Last, the Harlem Renaissance had their own “house organs” to publish and proliferate their works. The Crisis, perhaps the best-known magazine of this period, was the official magazine of the NAACP, and Opportunity, the magazine of the National Urban League, published and promoted the work of African-American writers. The Messenger and The Negro World were political publications that also published poetry and essays of interest to their audiences.

Print media runs on tight margins today. First Things, Touchstone, and World are fine publications. Alas, Books and Culture ceased operations last year. While web publishing is incredibly cheap (it cost me nothing except for my annual subscription fee to WordPress to publish this essay), putting an essay, a poem, a story, or a novel into print makes a statement. It announces to the world that this work is worth reading and taking up space on one’s shelf. Publishing on the web has enormous advantages in terms of reaching both a targeted and diverse audience. Print is not going away. Certainly, Benedict option writers should seek to publish with the publishers who will give their work its greatest reach. But if the marginalization of Christianity has come, Christians will need to publish and promote their own work, and will need to develop the institutions and organizations necessary to do so.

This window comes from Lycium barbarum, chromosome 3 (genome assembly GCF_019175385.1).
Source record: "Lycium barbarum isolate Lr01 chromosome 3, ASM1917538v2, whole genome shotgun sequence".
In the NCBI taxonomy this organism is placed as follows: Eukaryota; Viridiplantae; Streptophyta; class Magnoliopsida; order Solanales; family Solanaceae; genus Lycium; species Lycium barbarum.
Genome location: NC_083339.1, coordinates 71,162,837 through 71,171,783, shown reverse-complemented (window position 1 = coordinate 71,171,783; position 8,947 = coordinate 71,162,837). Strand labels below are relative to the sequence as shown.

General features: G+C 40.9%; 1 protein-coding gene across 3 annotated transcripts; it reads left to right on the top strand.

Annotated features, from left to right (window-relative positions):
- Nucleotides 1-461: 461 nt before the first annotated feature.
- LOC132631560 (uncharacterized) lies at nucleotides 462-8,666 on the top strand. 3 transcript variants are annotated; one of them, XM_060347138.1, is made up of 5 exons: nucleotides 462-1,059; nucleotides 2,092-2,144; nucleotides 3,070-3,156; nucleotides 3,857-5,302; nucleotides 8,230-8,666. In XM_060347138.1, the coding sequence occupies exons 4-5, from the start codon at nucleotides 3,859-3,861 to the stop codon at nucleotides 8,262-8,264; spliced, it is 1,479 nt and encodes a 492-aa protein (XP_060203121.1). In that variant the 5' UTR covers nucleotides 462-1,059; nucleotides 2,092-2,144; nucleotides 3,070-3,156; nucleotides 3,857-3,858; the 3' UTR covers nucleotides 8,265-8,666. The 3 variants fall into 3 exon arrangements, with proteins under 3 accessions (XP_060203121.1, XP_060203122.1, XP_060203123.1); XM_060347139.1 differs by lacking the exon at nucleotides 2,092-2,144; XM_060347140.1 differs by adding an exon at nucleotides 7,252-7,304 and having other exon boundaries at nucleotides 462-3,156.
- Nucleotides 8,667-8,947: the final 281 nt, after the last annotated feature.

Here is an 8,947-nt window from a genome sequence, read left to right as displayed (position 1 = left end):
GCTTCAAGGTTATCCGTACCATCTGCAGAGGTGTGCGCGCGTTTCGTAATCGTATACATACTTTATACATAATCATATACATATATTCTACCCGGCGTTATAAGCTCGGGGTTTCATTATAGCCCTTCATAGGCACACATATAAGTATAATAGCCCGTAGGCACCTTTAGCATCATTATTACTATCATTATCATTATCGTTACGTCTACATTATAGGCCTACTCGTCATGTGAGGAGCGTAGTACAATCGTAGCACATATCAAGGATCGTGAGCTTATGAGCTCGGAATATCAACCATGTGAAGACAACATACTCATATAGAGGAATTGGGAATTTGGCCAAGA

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What I’ve Been Watching

     I’ve watched two movies in the last couple of weeks that have directed my reading and thinking.  I Am Not Your Negro, directed by Raoul Peck, is based on James Baldwin’s unfinished work, Remember This House.  Narrated by Samuel L. Jackson, this documentary narrates the history of racism in the United States through Baldwin’s accounts of his interactions with Medgar Evers, Malcolm X, and Dr. Martin Luther King, Jr.  This was a compelling movie and one that caused me to examine my own beliefs and prejudices about racism and the development of African-American culture in the United States.